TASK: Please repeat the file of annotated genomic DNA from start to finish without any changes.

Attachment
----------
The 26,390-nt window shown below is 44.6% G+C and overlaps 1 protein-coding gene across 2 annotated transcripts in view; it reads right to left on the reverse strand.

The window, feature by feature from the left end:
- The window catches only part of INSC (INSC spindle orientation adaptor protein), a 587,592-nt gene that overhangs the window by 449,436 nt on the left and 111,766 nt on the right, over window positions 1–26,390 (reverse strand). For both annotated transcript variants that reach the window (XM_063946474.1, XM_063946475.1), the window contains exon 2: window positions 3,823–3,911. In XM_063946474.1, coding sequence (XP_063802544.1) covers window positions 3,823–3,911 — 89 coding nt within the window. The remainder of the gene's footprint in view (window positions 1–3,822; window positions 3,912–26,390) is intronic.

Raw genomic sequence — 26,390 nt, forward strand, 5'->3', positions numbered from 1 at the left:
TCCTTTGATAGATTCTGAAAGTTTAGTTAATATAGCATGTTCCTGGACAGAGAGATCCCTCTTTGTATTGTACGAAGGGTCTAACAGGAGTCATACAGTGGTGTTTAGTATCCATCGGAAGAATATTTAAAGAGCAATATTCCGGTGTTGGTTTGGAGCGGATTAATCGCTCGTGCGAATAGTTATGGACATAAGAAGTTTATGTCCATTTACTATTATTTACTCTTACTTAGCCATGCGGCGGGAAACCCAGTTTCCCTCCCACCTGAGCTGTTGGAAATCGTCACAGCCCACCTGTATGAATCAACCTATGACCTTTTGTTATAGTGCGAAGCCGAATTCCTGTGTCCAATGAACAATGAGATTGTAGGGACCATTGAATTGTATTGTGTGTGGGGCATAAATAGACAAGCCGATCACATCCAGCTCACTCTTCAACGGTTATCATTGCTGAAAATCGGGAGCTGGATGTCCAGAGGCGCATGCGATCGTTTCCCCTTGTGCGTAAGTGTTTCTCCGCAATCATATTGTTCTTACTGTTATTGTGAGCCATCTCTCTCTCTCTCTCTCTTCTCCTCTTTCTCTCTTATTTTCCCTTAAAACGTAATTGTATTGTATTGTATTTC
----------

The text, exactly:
The 26,390-nt window shown below is 44.6% G+C and overlaps 1 protein-coding gene across 2 annotated transcripts in view; it reads right to left on the reverse strand.

The window, feature by feature from the left end:
- The window catches only part of INSC (INSC spindle orientation adaptor protein), a 587,592-nt gene that overhangs the window by 449,436 nt on the left and 111,766 nt on the right, over window positions 1–26,390 (reverse strand). For both annotated transcript variants that reach the window (XM_063946474.1, XM_063946475.1), the window contains exon 2: window positions 3,823–3,911. In XM_063946474.1, coding sequence (XP_063802544.1) covers window positions 3,823–3,911 — 89 coding nt within the window. The remainder of the gene's footprint in view (window positions 1–3,822; window positions 3,912–26,390) is intronic.

Raw genomic sequence — 26,390 nt, forward strand, 5'->3', positions numbered from 1 at the left:
TCCTTTGATAGATTCTGAAAGTTTAGTTAATATAGCATGTTCCTGGACAGAGAGATCCCTCTTTGTATTGTACGAAGGGTCTAACAGGAGTCATACAGTGGTGTTTAGTATCCATCGGAAGAATATTTAAAGAGCAATATTCCGGTGTTGGTTTGGAGCGGATTAATCGCTCGTGCGAATAGTTATGGACATAAGAAGTTTATGTCCATTTACTATTATTTACTCTTACTTAGCCATGCGGCGGGAAACCCAGTTTCCCTCCCACCTGAGCTGTTGGAAATCGTCACAGCCCACCTGTATGAATCAACCTATGACCTTTTGTTATAGTGCGAAGCCGAATTCCTGTGTCCAATGAACAATGAGATTGTAGGGACCATTGAATTGTATTGTGTGTGGGGCATAAATAGACAAGCCGATCACATCCAGCTCACTCTTCAACGGTTATCATTGCTGAAAATCGGGAGCTGGATGTCCAGAGGCGCATGCGATCGTTTCCCCTTGTGCGTAAGTGTTTCTCCGCAATCATATTGTTCTTACTGTTATTGTGAGCCATCTCTCTCTCTCTCTCTCTTCTCCTCTTTCTCTCTTATTTTCCCTTAAAACGTAATTGTATTGTATTGTATTTC